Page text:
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Team India victims of self-denial

1.02K   //    08 Dec 2012, 22:01 IST

So India is on the brink of losing their second consecutive Test match against England. India was expected to beat England easily at home. Some of the statements of the players after the overseas drubbing against England and Australia just showed their condescending tone. “Once these people come to India we should not be hesitant in making turners, and that’s where we would get to know whether they are mentally strong, and [what happens to] the kind of chit chat do they do when we go overseas and they talk about our techniques,” said Gambhir after India’s loss to Australia at Perth in 2012.

Sehwag, after India’s shambolic performance in Australia, went on to say that India had defeated Australia by a margin of 2-0 when they had toured India in 2010. Although Sehwag was stating a fact, it just showed how players were uncomfortable discussing their poor performances publicly. They were not ready to accept their shortcomings. Instead he stated that the same triumphant men were once vanquished two years back against the same team. So the question remains, whether team India learnt anything from the failures? Or did they forget the overseas drubbings like a bad dream and moved on?

The selectors, players and BCCI have been in a state of self-denial. India’s batting has lacked purpose. Some of the batsmen got out playing audacious shots. And when the results went against them, we heard some of the players complaining about the pitch or the conditions. It is learnt that BCCI is not happy with the 83-year-old Eden Gardens curator, Probir Mukherjee for the kind of wicket he made for the Kolkata Test. It is such an unwarranted argument, especially after the team’s below-par performance. Let the curator not be made the scapegoat for India’s loss. He was not responsible for India’s pathetic batting display since last one year. He was not responsible for India’s overseas defeats; neither did he prepare the Mumbai wicket. The problem lies in the minds of the batsmen. The administrators have not been strict parents. The Indian team has been like a spoilt kid. Now is the time to exercise some strict measures.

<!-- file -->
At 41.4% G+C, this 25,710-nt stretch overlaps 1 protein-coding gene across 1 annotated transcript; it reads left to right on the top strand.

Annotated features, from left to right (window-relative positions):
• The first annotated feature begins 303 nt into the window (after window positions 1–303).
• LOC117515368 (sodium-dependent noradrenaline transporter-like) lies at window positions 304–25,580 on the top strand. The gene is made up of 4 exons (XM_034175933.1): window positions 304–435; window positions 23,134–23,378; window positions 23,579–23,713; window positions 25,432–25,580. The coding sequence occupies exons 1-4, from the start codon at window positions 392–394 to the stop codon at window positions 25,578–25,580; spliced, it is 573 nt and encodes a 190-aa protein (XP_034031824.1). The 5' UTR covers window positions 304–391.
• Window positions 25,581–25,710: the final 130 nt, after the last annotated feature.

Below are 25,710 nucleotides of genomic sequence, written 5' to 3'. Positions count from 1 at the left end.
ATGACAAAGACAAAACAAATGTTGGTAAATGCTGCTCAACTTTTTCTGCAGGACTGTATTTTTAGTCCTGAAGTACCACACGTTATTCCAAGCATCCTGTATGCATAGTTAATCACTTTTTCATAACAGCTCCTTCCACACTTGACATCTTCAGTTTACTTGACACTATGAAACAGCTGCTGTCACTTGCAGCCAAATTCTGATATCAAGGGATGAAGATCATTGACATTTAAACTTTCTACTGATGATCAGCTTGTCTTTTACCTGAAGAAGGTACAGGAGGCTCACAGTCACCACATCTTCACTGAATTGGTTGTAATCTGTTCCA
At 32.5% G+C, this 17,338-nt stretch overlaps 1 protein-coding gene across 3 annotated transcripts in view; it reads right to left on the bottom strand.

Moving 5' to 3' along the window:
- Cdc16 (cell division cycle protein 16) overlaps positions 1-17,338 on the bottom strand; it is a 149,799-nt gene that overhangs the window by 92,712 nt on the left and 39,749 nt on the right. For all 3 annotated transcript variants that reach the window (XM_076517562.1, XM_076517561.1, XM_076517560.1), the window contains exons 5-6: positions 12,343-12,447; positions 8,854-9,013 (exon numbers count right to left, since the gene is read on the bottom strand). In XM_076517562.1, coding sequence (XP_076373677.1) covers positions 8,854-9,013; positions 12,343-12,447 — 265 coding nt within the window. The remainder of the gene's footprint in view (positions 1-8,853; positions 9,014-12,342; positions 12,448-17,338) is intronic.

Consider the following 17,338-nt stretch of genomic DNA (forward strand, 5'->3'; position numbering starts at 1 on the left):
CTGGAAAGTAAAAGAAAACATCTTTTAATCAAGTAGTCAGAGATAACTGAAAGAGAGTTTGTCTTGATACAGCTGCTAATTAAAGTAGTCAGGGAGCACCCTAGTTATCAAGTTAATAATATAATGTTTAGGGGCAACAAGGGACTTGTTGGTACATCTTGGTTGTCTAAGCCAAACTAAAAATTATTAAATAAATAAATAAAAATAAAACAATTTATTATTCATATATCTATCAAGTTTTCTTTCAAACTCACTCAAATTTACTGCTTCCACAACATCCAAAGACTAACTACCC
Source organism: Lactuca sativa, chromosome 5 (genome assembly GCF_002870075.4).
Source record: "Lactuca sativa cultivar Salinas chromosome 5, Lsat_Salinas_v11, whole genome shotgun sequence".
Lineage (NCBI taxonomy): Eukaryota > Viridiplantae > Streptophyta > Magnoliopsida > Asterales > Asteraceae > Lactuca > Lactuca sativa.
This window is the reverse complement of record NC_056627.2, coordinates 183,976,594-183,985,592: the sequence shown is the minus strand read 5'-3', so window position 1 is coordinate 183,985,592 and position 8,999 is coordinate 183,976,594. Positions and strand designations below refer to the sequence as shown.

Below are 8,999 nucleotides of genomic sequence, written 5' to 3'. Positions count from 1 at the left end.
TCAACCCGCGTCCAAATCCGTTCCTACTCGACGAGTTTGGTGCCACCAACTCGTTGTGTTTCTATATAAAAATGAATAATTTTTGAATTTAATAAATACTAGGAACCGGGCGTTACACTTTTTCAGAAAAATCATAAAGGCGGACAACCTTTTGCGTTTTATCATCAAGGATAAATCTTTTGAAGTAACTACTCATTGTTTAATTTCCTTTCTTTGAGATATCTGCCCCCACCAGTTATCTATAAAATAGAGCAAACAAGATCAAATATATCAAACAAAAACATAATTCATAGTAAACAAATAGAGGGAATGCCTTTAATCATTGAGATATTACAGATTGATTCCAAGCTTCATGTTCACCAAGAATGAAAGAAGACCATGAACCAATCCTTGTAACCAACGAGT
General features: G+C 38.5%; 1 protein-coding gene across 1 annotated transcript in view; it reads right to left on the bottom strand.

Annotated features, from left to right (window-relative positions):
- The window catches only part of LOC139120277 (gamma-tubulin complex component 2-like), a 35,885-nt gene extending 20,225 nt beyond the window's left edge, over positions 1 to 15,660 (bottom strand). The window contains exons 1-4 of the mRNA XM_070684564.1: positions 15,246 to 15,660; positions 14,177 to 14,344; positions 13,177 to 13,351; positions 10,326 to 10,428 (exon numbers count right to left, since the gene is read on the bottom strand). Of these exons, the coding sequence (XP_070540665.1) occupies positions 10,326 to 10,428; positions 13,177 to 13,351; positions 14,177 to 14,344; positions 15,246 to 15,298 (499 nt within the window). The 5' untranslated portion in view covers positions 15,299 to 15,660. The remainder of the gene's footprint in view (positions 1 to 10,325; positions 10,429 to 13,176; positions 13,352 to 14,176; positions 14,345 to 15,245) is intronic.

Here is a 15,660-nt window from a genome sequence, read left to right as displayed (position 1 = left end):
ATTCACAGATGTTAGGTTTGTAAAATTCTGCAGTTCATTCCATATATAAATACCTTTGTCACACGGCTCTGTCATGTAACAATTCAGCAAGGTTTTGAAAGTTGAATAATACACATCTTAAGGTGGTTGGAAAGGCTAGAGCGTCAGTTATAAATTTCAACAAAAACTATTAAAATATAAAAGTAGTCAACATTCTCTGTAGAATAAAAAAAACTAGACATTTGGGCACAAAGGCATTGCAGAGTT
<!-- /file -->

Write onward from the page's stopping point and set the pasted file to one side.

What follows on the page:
The last two test matches have seen Indians faltering temperamentally. Their batting technique against a turning ball was found wanting in Mumbai. At Kolkata, the batsmen looked perplexed and the shot selection was baffling, to say the least. Gautam Gambhir’s running between the wickets was shocking. Yuvraj Singh just does not look like scoring runs at number six. So will the Indians still play the game of musical chairs at that crucial position? Will these non-performing batsmen live to see another day? How much patience will the selectors show to the proven performers (who are currently proving themselves to be misfits in the team)?

It is high time the players stand in front of the mirror and ask themselves the tough questions. And while doing so, they should maintain eye-contact with the person standing in front of the mirror. At least now they must come out of self-denial.

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